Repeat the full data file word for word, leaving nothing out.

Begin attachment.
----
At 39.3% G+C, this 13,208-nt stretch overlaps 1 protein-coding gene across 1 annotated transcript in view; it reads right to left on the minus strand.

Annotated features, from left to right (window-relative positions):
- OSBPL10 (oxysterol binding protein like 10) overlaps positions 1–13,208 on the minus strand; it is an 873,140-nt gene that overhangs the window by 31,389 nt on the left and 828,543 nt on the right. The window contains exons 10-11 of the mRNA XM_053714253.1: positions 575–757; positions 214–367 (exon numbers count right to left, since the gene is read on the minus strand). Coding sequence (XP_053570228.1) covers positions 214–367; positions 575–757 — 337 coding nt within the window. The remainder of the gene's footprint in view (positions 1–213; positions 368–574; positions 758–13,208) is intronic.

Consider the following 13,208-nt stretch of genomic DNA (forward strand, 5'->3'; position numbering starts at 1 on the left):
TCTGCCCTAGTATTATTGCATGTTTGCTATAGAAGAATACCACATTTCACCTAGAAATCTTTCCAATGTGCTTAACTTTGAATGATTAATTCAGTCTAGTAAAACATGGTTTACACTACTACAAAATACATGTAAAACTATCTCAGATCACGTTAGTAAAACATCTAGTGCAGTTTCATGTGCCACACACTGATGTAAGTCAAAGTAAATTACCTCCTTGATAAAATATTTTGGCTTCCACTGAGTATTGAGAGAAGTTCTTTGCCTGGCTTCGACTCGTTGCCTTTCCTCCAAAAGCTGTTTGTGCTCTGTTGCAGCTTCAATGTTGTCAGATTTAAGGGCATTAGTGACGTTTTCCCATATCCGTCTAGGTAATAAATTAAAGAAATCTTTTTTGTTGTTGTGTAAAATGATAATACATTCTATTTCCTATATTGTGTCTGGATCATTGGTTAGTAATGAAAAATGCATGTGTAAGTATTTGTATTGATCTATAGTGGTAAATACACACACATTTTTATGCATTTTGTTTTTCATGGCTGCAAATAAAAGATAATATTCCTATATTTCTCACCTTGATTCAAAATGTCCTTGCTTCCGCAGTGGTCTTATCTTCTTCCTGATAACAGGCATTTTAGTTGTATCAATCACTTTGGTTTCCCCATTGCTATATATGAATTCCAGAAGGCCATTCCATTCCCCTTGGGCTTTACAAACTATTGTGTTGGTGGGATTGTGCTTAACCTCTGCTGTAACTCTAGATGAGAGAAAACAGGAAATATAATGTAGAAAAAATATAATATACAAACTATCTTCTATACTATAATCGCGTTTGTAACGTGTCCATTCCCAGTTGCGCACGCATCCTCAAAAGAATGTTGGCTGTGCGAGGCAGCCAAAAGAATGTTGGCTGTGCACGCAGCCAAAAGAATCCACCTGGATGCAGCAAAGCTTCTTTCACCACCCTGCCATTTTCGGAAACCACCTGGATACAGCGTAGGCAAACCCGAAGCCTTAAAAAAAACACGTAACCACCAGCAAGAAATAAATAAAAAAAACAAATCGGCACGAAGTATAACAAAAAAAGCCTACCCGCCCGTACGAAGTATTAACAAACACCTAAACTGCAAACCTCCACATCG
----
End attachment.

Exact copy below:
At 39.3% G+C, this 13,208-nt stretch overlaps 1 protein-coding gene across 1 annotated transcript in view; it reads right to left on the minus strand.

Annotated features, from left to right (window-relative positions):
- OSBPL10 (oxysterol binding protein like 10) overlaps positions 1–13,208 on the minus strand; it is an 873,140-nt gene that overhangs the window by 31,389 nt on the left and 828,543 nt on the right. The window contains exons 10-11 of the mRNA XM_053714253.1: positions 575–757; positions 214–367 (exon numbers count right to left, since the gene is read on the minus strand). Coding sequence (XP_053570228.1) covers positions 214–367; positions 575–757 — 337 coding nt within the window. The remainder of the gene's footprint in view (positions 1–213; positions 368–574; positions 758–13,208) is intronic.

Consider the following 13,208-nt stretch of genomic DNA (forward strand, 5'->3'; position numbering starts at 1 on the left):
TCTGCCCTAGTATTATTGCATGTTTGCTATAGAAGAATACCACATTTCACCTAGAAATCTTTCCAATGTGCTTAACTTTGAATGATTAATTCAGTCTAGTAAAACATGGTTTACACTACTACAAAATACATGTAAAACTATCTCAGATCACGTTAGTAAAACATCTAGTGCAGTTTCATGTGCCACACACTGATGTAAGTCAAAGTAAATTACCTCCTTGATAAAATATTTTGGCTTCCACTGAGTATTGAGAGAAGTTCTTTGCCTGGCTTCGACTCGTTGCCTTTCCTCCAAAAGCTGTTTGTGCTCTGTTGCAGCTTCAATGTTGTCAGATTTAAGGGCATTAGTGACGTTTTCCCATATCCGTCTAGGTAATAAATTAAAGAAATCTTTTTTGTTGTTGTGTAAAATGATAATACATTCTATTTCCTATATTGTGTCTGGATCATTGGTTAGTAATGAAAAATGCATGTGTAAGTATTTGTATTGATCTATAGTGGTAAATACACACACATTTTTATGCATTTTGTTTTTCATGGCTGCAAATAAAAGATAATATTCCTATATTTCTCACCTTGATTCAAAATGTCCTTGCTTCCGCAGTGGTCTTATCTTCTTCCTGATAACAGGCATTTTAGTTGTATCAATCACTTTGGTTTCCCCATTGCTATATATGAATTCCAGAAGGCCATTCCATTCCCCTTGGGCTTTACAAACTATTGTGTTGGTGGGATTGTGCTTAACCTCTGCTGTAACTCTAGATGAGAGAAAACAGGAAATATAATGTAGAAAAAATATAATATACAAACTATCTTCTATACTATAATCGCGTTTGTAACGTGTCCATTCCCAGTTGCGCACGCATCCTCAAAAGAATGTTGGCTGTGCGAGGCAGCCAAAAGAATGTTGGCTGTGCACGCAGCCAAAAGAATCCACCTGGATGCAGCAAAGCTTCTTTCACCACCCTGCCATTTTCGGAAACCACCTGGATACAGCGTAGGCAAACCCGAAGCCTTAAAAAAAACACGTAACCACCAGCAAGAAATAAATAAAAAAAACAAATCGGCACGAAGTATAACAAAAAAAGCCTACCCGCCCGTACGAAGTATTAACAAACACCTAAACTGCAAACCTCCACATCG